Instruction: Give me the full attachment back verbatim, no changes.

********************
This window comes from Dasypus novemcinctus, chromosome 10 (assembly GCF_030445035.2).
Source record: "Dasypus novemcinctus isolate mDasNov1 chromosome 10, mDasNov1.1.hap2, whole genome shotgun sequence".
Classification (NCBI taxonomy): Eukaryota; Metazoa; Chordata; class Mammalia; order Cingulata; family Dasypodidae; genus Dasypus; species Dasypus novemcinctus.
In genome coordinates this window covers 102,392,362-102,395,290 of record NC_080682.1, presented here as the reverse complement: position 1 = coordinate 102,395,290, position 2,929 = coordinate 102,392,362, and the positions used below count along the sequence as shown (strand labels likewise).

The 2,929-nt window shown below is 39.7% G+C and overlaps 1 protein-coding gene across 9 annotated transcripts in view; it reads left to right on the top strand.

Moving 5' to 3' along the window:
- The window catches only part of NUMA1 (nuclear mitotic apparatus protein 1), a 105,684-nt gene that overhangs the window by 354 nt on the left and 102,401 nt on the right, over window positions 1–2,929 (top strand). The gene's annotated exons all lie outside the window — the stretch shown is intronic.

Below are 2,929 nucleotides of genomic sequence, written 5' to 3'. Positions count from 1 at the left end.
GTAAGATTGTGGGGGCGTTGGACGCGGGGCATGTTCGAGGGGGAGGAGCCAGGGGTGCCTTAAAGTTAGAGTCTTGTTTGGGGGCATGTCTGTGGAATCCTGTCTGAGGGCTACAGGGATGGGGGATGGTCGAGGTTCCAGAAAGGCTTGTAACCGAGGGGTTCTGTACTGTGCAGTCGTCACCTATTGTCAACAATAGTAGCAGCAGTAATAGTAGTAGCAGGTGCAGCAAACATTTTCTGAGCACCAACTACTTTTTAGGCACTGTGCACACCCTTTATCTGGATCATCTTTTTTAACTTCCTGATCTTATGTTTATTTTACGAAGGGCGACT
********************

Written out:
This window comes from Dasypus novemcinctus, chromosome 10 (assembly GCF_030445035.2).
Source record: "Dasypus novemcinctus isolate mDasNov1 chromosome 10, mDasNov1.1.hap2, whole genome shotgun sequence".
Classification (NCBI taxonomy): Eukaryota; Metazoa; Chordata; class Mammalia; order Cingulata; family Dasypodidae; genus Dasypus; species Dasypus novemcinctus.
In genome coordinates this window covers 102,392,362-102,395,290 of record NC_080682.1, presented here as the reverse complement: position 1 = coordinate 102,395,290, position 2,929 = coordinate 102,392,362, and the positions used below count along the sequence as shown (strand labels likewise).

The 2,929-nt window shown below is 39.7% G+C and overlaps 1 protein-coding gene across 9 annotated transcripts in view; it reads left to right on the top strand.

Moving 5' to 3' along the window:
- The window catches only part of NUMA1 (nuclear mitotic apparatus protein 1), a 105,684-nt gene that overhangs the window by 354 nt on the left and 102,401 nt on the right, over window positions 1–2,929 (top strand). The gene's annotated exons all lie outside the window — the stretch shown is intronic.

Below are 2,929 nucleotides of genomic sequence, written 5' to 3'. Positions count from 1 at the left end.
GTAAGATTGTGGGGGCGTTGGACGCGGGGCATGTTCGAGGGGGAGGAGCCAGGGGTGCCTTAAAGTTAGAGTCTTGTTTGGGGGCATGTCTGTGGAATCCTGTCTGAGGGCTACAGGGATGGGGGATGGTCGAGGTTCCAGAAAGGCTTGTAACCGAGGGGTTCTGTACTGTGCAGTCGTCACCTATTGTCAACAATAGTAGCAGCAGTAATAGTAGTAGCAGGTGCAGCAAACATTTTCTGAGCACCAACTACTTTTTAGGCACTGTGCACACCCTTTATCTGGATCATCTTTTTTAACTTCCTGATCTTATGTTTATTTTACGAAGGGCGACT